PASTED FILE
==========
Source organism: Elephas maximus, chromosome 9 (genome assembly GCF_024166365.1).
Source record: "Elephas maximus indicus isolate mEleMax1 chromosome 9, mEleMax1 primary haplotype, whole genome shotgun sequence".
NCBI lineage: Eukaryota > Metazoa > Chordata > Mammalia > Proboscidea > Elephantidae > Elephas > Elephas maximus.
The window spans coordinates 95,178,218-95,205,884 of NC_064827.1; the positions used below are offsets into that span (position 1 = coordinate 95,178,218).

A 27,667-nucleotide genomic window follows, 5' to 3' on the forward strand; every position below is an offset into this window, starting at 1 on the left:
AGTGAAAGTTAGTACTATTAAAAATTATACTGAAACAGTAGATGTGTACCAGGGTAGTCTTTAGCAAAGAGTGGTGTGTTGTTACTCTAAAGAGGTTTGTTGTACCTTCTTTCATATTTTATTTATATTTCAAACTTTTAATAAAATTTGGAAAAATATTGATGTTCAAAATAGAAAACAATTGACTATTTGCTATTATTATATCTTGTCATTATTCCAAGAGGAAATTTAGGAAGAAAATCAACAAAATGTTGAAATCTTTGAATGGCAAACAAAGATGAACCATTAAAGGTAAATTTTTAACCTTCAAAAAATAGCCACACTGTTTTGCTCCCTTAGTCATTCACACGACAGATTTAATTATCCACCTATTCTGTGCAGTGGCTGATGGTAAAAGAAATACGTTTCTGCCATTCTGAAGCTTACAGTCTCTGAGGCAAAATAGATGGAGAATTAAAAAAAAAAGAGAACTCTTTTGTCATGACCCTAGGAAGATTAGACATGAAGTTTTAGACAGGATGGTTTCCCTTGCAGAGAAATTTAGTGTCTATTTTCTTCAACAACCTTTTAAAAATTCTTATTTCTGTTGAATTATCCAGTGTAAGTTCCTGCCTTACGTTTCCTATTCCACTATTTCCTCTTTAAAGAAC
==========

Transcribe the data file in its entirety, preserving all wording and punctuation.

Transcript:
Source organism: Elephas maximus, chromosome 9 (genome assembly GCF_024166365.1).
Source record: "Elephas maximus indicus isolate mEleMax1 chromosome 9, mEleMax1 primary haplotype, whole genome shotgun sequence".
NCBI lineage: Eukaryota > Metazoa > Chordata > Mammalia > Proboscidea > Elephantidae > Elephas > Elephas maximus.
The window spans coordinates 95,178,218-95,205,884 of NC_064827.1; the positions used below are offsets into that span (position 1 = coordinate 95,178,218).

A 27,667-nucleotide genomic window follows, 5' to 3' on the forward strand; every position below is an offset into this window, starting at 1 on the left:
AGTGAAAGTTAGTACTATTAAAAATTATACTGAAACAGTAGATGTGTACCAGGGTAGTCTTTAGCAAAGAGTGGTGTGTTGTTACTCTAAAGAGGTTTGTTGTACCTTCTTTCATATTTTATTTATATTTCAAACTTTTAATAAAATTTGGAAAAATATTGATGTTCAAAATAGAAAACAATTGACTATTTGCTATTATTATATCTTGTCATTATTCCAAGAGGAAATTTAGGAAGAAAATCAACAAAATGTTGAAATCTTTGAATGGCAAACAAAGATGAACCATTAAAGGTAAATTTTTAACCTTCAAAAAATAGCCACACTGTTTTGCTCCCTTAGTCATTCACACGACAGATTTAATTATCCACCTATTCTGTGCAGTGGCTGATGGTAAAAGAAATACGTTTCTGCCATTCTGAAGCTTACAGTCTCTGAGGCAAAATAGATGGAGAATTAAAAAAAAAAGAGAACTCTTTTGTCATGACCCTAGGAAGATTAGACATGAAGTTTTAGACAGGATGGTTTCCCTTGCAGAGAAATTTAGTGTCTATTTTCTTCAACAACCTTTTAAAAATTCTTATTTCTGTTGAATTATCCAGTGTAAGTTCCTGCCTTACGTTTCCTATTCCACTATTTCCTCTTTAAAGAAC